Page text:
A Butterfly Picks Its Poison: Cycads (Cycadaceae), Integrated Pest Management and Eumaeus atala Poey (Lepidoptera: Lycaenidae)Koi S*
McGuire Center for Lepidoptera Associate, University of Florida, Gainesville, FL, USA
- *Corresponding Author:
- Koi S
McGuire Center for Lepidoptera Associate
University of Florida
9173 SW 72 Ave, M-5, Miami, Gainesville, FL 33156, USA
Tel: +1 352-392-5894
E-mail: [email protected]
Received Date: February 06, 2017; Accepted Date: February 16, 2017; Published Date: February 22, 2017
Citation: Koi S (2017) A Butterfly Picks Its Poison: Cycads (Cycadaceae), Integrated Pest Management and Eumaeus atala Poey (Lepidoptera: Lycaenidae). Entomol Ornithol Herpetol 6:191. doi: 10.4172/2161-0983.1000191
Copyright: © 2017 Koi S. This is an open-access article distributed under the terms of the Creative Commons Attribution License, which permits unrestricted use, distribution, and reproduction in any medium, provided the original author and source are credited.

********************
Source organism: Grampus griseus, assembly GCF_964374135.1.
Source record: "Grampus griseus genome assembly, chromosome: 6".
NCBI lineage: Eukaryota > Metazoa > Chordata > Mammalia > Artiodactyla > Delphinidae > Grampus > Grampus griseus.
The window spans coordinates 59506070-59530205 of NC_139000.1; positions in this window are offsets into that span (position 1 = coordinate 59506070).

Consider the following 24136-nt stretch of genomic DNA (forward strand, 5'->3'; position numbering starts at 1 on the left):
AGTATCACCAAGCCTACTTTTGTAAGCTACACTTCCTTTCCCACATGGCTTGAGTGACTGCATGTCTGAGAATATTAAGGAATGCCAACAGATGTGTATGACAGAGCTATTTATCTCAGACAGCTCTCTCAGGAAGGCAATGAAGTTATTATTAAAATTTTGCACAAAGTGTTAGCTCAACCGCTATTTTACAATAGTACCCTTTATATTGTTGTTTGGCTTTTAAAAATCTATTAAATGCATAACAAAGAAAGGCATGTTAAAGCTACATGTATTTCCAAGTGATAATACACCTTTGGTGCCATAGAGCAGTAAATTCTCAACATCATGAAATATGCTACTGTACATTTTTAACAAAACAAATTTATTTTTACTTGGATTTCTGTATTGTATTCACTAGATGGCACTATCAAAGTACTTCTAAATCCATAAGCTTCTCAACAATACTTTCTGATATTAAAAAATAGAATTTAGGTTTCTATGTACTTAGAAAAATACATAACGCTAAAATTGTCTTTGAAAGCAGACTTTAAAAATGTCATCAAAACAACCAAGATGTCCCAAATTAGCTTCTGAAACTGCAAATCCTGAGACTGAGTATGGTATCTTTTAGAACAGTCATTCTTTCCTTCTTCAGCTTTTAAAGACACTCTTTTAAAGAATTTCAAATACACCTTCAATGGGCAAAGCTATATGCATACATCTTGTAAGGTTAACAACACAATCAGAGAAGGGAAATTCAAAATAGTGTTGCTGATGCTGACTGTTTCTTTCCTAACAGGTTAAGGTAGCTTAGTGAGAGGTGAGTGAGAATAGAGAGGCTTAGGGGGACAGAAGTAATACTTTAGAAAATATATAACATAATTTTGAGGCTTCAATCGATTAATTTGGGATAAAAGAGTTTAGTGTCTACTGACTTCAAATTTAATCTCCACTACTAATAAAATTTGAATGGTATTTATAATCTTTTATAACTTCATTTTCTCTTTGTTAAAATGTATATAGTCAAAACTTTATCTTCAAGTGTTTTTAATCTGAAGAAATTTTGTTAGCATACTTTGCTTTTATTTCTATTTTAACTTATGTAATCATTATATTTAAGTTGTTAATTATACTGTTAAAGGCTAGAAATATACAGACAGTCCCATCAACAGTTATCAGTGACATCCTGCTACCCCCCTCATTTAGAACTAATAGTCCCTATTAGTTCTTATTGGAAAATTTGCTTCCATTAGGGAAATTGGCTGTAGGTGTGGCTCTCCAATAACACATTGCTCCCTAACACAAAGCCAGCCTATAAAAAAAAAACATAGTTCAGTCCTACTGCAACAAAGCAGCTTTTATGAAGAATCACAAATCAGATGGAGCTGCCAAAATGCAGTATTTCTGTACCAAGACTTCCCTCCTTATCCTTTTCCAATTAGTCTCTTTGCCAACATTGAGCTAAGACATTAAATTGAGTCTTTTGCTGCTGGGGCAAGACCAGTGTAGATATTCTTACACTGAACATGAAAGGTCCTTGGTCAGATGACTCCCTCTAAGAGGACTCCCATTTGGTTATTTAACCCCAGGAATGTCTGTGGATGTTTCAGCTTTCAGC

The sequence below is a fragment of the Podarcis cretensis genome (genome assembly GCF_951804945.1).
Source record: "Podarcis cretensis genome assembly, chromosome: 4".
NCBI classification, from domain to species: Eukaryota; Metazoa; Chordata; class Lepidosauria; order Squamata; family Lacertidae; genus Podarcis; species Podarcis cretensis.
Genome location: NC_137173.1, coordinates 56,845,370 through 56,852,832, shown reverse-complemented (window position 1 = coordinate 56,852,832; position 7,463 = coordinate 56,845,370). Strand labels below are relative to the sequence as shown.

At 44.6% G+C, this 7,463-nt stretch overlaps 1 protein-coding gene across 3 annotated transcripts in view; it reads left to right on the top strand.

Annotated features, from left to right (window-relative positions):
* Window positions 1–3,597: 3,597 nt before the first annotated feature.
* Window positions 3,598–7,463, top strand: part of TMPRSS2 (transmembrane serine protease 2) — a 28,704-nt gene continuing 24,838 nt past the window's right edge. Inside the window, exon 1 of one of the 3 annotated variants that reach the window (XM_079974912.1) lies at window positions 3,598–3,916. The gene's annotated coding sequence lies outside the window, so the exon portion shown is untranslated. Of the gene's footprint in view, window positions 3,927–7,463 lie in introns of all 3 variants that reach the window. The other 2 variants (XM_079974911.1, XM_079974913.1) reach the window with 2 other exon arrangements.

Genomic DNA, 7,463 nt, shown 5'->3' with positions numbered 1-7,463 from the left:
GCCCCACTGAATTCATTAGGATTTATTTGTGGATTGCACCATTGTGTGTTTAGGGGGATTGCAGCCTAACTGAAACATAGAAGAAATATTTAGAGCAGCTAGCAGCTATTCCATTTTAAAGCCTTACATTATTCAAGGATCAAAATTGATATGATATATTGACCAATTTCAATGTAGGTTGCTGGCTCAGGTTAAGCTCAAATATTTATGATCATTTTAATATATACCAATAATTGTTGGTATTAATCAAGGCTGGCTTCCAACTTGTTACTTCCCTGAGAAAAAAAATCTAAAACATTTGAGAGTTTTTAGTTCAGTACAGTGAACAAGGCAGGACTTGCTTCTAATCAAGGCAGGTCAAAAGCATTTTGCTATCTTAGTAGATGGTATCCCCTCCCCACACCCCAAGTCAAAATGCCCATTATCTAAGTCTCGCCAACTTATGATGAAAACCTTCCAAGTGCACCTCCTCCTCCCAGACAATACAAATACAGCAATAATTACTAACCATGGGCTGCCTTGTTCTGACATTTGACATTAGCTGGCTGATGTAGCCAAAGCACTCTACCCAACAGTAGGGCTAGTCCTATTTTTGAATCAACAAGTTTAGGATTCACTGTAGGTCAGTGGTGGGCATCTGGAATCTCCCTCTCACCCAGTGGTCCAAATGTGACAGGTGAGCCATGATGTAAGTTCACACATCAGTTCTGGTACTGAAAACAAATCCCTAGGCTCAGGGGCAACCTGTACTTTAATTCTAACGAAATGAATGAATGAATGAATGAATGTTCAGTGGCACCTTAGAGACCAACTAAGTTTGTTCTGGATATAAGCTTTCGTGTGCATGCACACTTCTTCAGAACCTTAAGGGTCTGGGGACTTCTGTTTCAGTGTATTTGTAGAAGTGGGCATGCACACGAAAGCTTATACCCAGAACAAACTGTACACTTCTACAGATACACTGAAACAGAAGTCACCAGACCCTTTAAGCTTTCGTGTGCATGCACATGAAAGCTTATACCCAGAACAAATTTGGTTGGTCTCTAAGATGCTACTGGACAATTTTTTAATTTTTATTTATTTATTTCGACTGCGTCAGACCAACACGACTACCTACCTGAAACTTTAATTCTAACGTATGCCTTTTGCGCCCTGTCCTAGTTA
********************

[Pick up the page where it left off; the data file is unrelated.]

The imperiled Atala hairstreak butterfly, Eumaeus atala Poey 1832 (Lepidoptera: Lycaenidae) is a specialist species historically living in southeast Florida’s endangered pine rockland ecosystems. Until relatively recently, the butterfly used North America’s only native cycad Zamia integrifolia L. (Zamiaceae: Cycadales), commonly called “coontie,” as the host plant for its offspring. With the introduction of many non-native and valuable cycads into botanical and domestic gardens, the butterfly has expanded its choices to include these exotic species. Conservation of both the plant and insect is complex as herbivory can damage the plant, but control of the larval damage may be detrimental to the fragile populations of the butterfly. Larval and adult host plant choice tests were implemented to compare larval survival, development rates and subsequent adult choice between Z. integrifolia and non-native Zamia vazquezii L. (Zamiaceae: Cycadales), a popular garden cycad that is critically endangered in its native Mexico. Results indicate that both adults and larvae chose native more often than non-native; larval survival decreased, but development time increased, as did adult lifespan when utilizing Z. vazquezii. Adult survival to successful mating and fecundity occurred with either host choice. Integrated pest management techniques are discussed for avoiding pesticide use to control larval herbivory on valuable cycads.